World Map made by a Super Mario Maker content creator.
The World Map in Super Sayuno World, a Mario game created by user Sayuno.

Players have wanted to create a Mario game experience since the game came out. I’ve wanted it too. And now it’s here. You can design your own World Map. Upload and have people play through your entire game. I’m currently playing through a few right now. It’s amazing, quite frankly. I love playing a level and then leaving a nice comment when someone does (in my opinion) a good job.

I’m just puzzled that Nintendo didn’t send out smaller updates piecemeal, keeping the interest going over a longer sustained period. The WiiU often had updates, but they were usually related to unlocking new Amiibo characters, or adding a level created by some famous game designer. The Switch version had three updates of note.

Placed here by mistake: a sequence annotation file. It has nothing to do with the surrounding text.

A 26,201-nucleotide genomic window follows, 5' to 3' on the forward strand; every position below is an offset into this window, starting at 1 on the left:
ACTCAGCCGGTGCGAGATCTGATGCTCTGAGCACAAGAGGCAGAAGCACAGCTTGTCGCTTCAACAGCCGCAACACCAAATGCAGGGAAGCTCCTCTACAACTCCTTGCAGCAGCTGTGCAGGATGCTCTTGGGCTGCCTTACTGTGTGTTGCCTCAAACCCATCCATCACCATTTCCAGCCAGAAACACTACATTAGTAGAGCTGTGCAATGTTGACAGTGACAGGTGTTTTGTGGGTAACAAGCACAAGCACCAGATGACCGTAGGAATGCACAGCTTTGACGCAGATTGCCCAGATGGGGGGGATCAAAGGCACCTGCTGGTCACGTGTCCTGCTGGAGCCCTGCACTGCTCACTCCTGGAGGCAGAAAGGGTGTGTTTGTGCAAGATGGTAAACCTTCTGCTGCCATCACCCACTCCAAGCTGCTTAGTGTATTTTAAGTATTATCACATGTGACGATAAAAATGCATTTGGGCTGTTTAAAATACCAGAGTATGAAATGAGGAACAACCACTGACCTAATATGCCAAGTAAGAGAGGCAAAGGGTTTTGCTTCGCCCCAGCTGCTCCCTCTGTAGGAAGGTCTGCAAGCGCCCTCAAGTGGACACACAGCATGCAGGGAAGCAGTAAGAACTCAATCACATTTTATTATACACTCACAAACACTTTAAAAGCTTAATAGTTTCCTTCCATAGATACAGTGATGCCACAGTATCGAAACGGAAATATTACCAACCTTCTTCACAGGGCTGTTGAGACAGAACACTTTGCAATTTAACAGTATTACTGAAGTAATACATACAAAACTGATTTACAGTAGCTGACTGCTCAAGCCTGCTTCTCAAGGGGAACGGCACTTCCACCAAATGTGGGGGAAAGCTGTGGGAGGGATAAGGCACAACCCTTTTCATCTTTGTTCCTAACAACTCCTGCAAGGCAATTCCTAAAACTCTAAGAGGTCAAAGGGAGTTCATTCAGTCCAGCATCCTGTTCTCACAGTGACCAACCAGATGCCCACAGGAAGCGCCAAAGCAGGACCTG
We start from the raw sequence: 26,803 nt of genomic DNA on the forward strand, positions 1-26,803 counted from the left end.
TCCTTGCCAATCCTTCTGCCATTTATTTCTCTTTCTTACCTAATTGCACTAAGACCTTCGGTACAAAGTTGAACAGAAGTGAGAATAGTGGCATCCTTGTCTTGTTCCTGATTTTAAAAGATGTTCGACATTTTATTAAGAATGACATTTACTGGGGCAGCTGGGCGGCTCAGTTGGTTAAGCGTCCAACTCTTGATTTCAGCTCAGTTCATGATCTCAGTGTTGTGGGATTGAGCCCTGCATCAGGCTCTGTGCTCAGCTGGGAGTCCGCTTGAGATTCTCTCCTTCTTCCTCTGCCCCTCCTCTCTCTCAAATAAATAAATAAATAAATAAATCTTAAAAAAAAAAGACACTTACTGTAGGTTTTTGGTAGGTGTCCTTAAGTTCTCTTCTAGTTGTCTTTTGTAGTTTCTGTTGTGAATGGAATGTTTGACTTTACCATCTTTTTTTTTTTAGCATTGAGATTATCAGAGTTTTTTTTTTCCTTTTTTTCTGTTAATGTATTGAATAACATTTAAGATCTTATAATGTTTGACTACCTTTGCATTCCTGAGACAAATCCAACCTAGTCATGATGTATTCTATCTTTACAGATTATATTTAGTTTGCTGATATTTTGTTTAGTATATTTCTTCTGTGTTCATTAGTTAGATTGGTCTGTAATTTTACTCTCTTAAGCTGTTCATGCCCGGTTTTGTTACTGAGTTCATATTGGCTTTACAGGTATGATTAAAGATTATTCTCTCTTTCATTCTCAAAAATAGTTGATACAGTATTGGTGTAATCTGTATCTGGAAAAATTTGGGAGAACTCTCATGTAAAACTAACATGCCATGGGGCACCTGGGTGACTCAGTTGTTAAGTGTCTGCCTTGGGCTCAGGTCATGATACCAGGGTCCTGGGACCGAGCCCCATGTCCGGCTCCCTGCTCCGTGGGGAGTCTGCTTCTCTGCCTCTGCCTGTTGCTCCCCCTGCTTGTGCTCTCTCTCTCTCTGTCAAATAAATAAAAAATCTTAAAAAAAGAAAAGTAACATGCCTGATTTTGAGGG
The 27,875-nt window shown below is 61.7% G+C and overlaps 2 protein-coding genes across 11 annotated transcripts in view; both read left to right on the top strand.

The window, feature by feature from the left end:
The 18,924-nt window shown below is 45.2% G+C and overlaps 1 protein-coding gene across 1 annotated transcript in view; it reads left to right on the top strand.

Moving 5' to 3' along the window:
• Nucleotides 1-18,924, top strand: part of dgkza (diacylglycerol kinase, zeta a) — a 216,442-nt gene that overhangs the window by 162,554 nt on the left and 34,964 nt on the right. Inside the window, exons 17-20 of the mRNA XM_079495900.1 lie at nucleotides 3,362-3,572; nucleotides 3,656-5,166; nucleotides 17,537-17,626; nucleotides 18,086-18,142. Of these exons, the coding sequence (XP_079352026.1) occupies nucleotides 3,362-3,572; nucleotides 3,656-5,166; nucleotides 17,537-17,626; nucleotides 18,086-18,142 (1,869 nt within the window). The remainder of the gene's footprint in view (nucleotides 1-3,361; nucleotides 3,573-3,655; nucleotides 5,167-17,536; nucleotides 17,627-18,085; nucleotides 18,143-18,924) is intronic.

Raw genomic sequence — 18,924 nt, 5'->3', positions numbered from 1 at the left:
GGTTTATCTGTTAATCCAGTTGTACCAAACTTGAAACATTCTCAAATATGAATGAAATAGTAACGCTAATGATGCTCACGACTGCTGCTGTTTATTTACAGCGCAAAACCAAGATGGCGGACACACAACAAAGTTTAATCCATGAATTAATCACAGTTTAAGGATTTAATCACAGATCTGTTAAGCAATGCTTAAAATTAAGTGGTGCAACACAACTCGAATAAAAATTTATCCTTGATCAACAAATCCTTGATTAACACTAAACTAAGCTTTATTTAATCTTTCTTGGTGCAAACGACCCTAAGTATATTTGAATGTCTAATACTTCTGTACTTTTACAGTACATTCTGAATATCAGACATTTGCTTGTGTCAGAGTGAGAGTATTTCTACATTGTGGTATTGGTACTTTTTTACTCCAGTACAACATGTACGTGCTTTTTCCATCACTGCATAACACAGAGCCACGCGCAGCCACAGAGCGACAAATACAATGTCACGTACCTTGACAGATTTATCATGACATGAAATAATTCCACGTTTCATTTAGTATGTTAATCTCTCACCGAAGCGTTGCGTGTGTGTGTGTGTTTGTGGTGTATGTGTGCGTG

I suspect Nintendo is still not the best when it comes to online support for their games, and didn’t want to multitask this game now that Animal Crossing is out and keeping everyone’s blood pressure down. Still, I’m a little disappointed they weren’t more inclined to support the games on a long term basis.

In the end, I’m always down for more Mario content, and despite the fact you run into a lot of trash, and an overabundance of troll levels, you can find certain content creators that you will go back to over time. There is no lacking of creativity in this community, and as long as the users are there, the series will continue to thrive, with or without Nintendo’s involvement.

USELESS 1 UP MUSHROOMS